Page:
Insider Mailing: Jay Graham is Home Edition

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    (Photo via Brian Perroni/247Sports)

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    Managing editor Nathanael Rutherford and staff writer Ben McKee answer your best questions about Tennessee athletics and anything else in our weekly mailbag, Insider Mailing.

    “I prayed and He answered! We got Graham! Now, do you guys see him bringing any elite running backs with him, or did they all sign in the early signing period?” – @BuckToTheNasty1

    Nathanael: In the 2020 class, the only big name left on the board is five-star Zach Evans, but you probably already know all about him. Getting Graham certainly helps, considering Graham was his primary recruiter at Texas A&M. But that’s about the only immediate impact Graham could have in recruiting. He’ll be someone who will really help the Vols in the 2021 and 2022 cycles, though.

    Ben: Most of them have already signed or committed elsewhere. Really, the only elite running back prospect left on the board happens to be Zach Evans — who Tennessee has positioned itself with as about as well as it can. Jay Graham was Evans’ lead recruiter while at Texas A&M, a school Evans was previously considering. Graham’s addition won’t help the Vols with Evans as much as most think, but it definitely won’t hurt. With Georgia picking up a running back commitment on Thursday, it appears it’s going to come down to Tennessee, Ole Miss, and potentially Ohio State for Evans.

    “Will there be a point where the staff throws in the towel and moves on from Zach Evans or do you just keep pursuing hoping he enrolls?” – @hesenij

    Nathanael: The only way Tennessee throws in the towel would be if he completely cuts off contact with them or blows them off. Since that hasn’t happened (despite rumors earlier this week), I don’t see that happening for UT. The complication with Evans is that he signed an NLI with Georgia already, and since he was released from that and it’s voided, he can’t sign anywhere on National Signing Day. That means his recruitment can go all the way until like May or June. He won’t be tied to a school until he enrolls in classes for the summer.

    Ben: When he signs with a different school. I gave my understanding of the situation with Evans as it currently sits in my previous answer, but Tennessee is sitting in solid position to land the five-star running back. I don’t believe there will be a moment when the Vols thrown in the towel.

    “What percentage do you think we land Beckwith, Evans, and Wideman to finish this class?” – Joey

    Nathanael: I’m going to remain very cautious and skeptical that Tennessee signs all three of these prospects, but if you’re UT, you have to like where you sit with all three currently. The Vols have done about all they can at this point with all three. Malachi Wideman seemed to really enjoy his visit to Knoxville, and he visited Oregon last week and is scheduled to see Ole Miss this weekend. If UT can out-sale those two and survive a last minute sales pitch from Florida State — the school he’s currently committed to — then I think they have him. As for Beckwith, I think it’s truly a coin flip between Tennessee and Florida. I’m not sure he’s made up his mind just yet. I have no clue on Evans. I think the Vols are the slight leader right now, especially with Georgia taking the commitment of four-star RB Daijun Edwards on Thursday. But as Ben said earlier, Ole Miss and Ohio State are teams to watch.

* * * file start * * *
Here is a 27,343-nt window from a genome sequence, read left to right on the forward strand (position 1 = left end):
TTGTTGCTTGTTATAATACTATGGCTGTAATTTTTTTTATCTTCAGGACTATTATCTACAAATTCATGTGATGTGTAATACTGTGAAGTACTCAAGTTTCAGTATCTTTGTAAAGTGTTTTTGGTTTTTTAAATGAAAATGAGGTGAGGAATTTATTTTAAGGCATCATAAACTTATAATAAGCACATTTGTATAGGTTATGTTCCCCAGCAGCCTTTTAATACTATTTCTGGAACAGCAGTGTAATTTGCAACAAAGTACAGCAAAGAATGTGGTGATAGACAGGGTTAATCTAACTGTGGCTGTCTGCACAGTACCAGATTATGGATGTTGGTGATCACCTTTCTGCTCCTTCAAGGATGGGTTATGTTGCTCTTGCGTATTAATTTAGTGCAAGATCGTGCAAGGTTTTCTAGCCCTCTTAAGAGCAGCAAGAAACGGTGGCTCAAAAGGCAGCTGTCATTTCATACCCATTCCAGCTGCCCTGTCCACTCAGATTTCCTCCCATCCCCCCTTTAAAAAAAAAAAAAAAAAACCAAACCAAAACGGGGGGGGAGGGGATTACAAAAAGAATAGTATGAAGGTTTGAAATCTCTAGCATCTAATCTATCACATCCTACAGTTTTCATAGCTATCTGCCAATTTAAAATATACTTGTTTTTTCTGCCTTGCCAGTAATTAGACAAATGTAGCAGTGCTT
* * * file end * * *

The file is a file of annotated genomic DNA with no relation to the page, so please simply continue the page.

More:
I’d say there’s about a 30-40 percent chance the Vols end up with all three.

    Ben: Tennessee is trending with Dee Beckwith and Malachi Wideman. You then consider the fact that the Vols are positioned well (this doesn’t mean they’re the favorite) with Evans, and it’s hard not to give the Vols a greater than 50 percent chance. Beckwith took a visit to Florida this past weekend and isn’t set to visit anywhere this weekend — which is the final weekend before National Signing Day. Wideman visited Oregon last week, but he had a great trip to Knoxville last weekend. As of Jan. 30, I’d say Tennessee’s chances of landing all three are anywhere from 60 to 70 percent.

    “Do you think any of the new Running Backs we just signed could fit in that big back role?” – @AlwaysVol

    Nathanael: Both Len’Neth Whitehead and Tee Hodge perfectly fit that role for Tennessee. The incoming freshmen are both bulldozer backs, but the only question is if Whitehead will remain in the backfield or if he’ll move to linebacker at some point. He played both in high school, and he excelled at both. He’ll start out at running back, but we’ll see where he ends up.